It is also urged that the court erred in permitting defendant to amend his answer at the close of the evidence setting up contributory negligence as an additional defense. Plaintiff's evidence established that he was asleep at the time of the accident. Whether a guest passenger is guilty of contributory negligence in failing to exercise due care for his safety by going to sleep is a question of fact, depending upon the circumstances of each case.2 Under Oklahoma decisions the fact that a passenger sleeps in an automobile in which he is riding creates circumstances warranting the submission of the question of contributory negligence to the jury.3 Since the evidence of plaintiff adduced facts which injected this question into the case, the trial court correctly permitted defendant to amend his answer to conform to the facts.4
It is contended that the trial court committed prejudicial error in permitting cross-examination of plaintiff with respect to the fact that he drove part of the way on the trip to Colorado and that he did not have a driver's license; also with respect to the cross-examination as to whether it was his and Miss Lemons' intention to drive through in one day or stay all night enroute. A reading of this cross-examination reveals there was no objection thereto and it may, therefore, not be urged as error for the first time on appeal.
It is also contended that the trial court's instructions are so abstract and brief as to be of no aid to the jury in reaching its conclusions in light of the evidence of the case. The instructions are brief and abstract and might well have amplified some of the principles of law as applicable to the evidence in the case but again no exception was taken to the instructions of the court and they may not, therefore, be challenged for the first time on appeal.5
Appellant's contention that the court erred in instructing the jury that the burden of proving negligence was on plaintiff when he had met the burden both by actual proof and by the application of the doctrine of res ipsa loquitur is not quite clear. We have already held that res ipsa loquitur was properly excluded from the case. Assuming that appellant's evidence, if believed, was sufficient to make a case of prima facie negligence, it does not follow that the jury was required to accept it. The court correctly instructed the jury that this burden of proof rested upon plaintiff and that it was for the jury to say from a consideration of all the evidence whether the burden had been met.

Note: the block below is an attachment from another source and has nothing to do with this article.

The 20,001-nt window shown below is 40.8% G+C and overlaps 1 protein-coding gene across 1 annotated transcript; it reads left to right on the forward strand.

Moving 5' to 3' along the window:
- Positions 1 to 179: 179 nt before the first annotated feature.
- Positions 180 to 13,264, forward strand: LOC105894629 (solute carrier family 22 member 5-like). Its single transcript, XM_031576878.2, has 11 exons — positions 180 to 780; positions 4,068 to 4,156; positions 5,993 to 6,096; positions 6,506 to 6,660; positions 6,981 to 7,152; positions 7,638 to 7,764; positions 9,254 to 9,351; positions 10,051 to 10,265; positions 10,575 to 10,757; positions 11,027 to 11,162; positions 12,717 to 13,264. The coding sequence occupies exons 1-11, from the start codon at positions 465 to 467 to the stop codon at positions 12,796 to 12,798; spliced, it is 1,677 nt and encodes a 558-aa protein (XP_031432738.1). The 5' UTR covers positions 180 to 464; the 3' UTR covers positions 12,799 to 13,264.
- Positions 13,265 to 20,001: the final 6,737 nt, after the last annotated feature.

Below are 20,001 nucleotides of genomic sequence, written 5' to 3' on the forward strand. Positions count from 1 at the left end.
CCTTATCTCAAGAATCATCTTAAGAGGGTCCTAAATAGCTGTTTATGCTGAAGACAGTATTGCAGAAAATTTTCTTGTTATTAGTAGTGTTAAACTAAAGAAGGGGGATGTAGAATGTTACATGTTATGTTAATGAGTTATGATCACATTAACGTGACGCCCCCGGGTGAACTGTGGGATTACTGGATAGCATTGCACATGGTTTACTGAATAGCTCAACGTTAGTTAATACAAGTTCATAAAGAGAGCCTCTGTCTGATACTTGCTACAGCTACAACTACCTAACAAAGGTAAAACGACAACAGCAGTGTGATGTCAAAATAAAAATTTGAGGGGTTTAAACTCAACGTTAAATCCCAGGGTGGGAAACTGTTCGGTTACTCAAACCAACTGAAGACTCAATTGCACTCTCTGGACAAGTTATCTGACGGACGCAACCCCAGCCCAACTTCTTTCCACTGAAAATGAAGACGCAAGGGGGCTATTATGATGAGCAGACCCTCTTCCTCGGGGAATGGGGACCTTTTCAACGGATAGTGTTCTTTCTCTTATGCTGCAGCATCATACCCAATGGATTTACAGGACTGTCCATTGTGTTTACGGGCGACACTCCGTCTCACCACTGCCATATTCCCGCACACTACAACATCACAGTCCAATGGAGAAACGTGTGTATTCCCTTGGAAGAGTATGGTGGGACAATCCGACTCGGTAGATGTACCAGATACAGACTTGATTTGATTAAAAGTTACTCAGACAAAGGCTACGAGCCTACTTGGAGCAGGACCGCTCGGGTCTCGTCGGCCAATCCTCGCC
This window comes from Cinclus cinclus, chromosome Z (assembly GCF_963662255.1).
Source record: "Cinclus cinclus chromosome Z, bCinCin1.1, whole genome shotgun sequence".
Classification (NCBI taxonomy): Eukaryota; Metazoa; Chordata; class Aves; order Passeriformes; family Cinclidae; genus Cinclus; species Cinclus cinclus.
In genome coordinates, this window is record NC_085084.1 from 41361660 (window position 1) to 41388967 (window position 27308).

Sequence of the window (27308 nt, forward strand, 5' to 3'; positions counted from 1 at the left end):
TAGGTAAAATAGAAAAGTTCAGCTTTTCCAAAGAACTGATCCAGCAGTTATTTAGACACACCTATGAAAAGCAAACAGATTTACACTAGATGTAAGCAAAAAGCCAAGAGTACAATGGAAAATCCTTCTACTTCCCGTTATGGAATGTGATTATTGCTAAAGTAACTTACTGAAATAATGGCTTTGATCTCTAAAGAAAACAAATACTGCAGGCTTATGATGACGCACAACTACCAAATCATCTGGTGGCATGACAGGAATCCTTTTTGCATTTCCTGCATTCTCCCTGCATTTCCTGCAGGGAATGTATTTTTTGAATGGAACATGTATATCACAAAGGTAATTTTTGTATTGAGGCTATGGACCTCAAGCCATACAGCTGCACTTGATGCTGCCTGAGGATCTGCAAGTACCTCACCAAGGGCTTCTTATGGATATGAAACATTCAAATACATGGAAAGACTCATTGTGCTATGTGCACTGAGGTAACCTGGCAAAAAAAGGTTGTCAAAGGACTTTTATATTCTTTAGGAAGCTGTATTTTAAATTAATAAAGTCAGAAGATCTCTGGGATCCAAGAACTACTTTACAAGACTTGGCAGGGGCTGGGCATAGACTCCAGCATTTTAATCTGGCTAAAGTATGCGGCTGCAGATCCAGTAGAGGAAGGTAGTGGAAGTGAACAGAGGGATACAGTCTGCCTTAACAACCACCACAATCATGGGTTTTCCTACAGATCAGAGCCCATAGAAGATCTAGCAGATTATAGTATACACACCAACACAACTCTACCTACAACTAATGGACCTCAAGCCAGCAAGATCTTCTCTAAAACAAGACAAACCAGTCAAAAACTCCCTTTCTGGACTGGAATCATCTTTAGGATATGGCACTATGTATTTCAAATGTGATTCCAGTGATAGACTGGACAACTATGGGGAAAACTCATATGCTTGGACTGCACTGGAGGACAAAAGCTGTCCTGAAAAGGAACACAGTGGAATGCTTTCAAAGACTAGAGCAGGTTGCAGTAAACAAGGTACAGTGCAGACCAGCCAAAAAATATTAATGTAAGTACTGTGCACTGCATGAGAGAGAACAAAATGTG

Objection is also taken to the court's instruction with respect to contributory negligence but as already pointed out the question of contributory negligence arose from plaintiff's own evidence and the court, therefore, properly instructed the jury that it should determine this question, as well as the question of defendant's negligence, from a consideration of all the evidence.
This case is peculiar in that there is little direct evidence as to what occurred. Miss Lemons was dead. There were no eye witnesses save plaintiff and, if one construction is placed on his testimony, he was not an eye witness because he was asleep. There are, however, a number of physical facts and circumstances which might have influenced the jury in its deliberations. It might have concluded that the injury was the result of an unavoidable accident or that Miss Lemons was guilty of negligence for any number of reasons, such as driving at a reckless rate of speed without due regard for plaintiff's safety, or that she became sleepy and carelessly continued to drive thereafter. This would establish negligence on her part. But then the jury might also have concluded that plaintiff himself was guilty of contributory negligence in going to sleep and exercising no regard for his own safety by sleeping and placing the entire burden of driving on her. Or the jury might well have concluded that the evidence was too inconclusive for it to say that the accident was due to her fault and that plaintiff, therefore, failed to sustain the burden resting on him to prove to the satisfaction of the jury that he was without fault and that she was at fault.
It is our conclusion from a consideration of the entire record that the judgment appealed from should be and it is, therefore, affirmed.
Smith v. Williams, 180 Or. 626, 178 P.2d 710, 173 A.L.R. 1220
R. Olsen Oil Co. v. H. D. Fidler, 10 Cir., 199 F.2d 868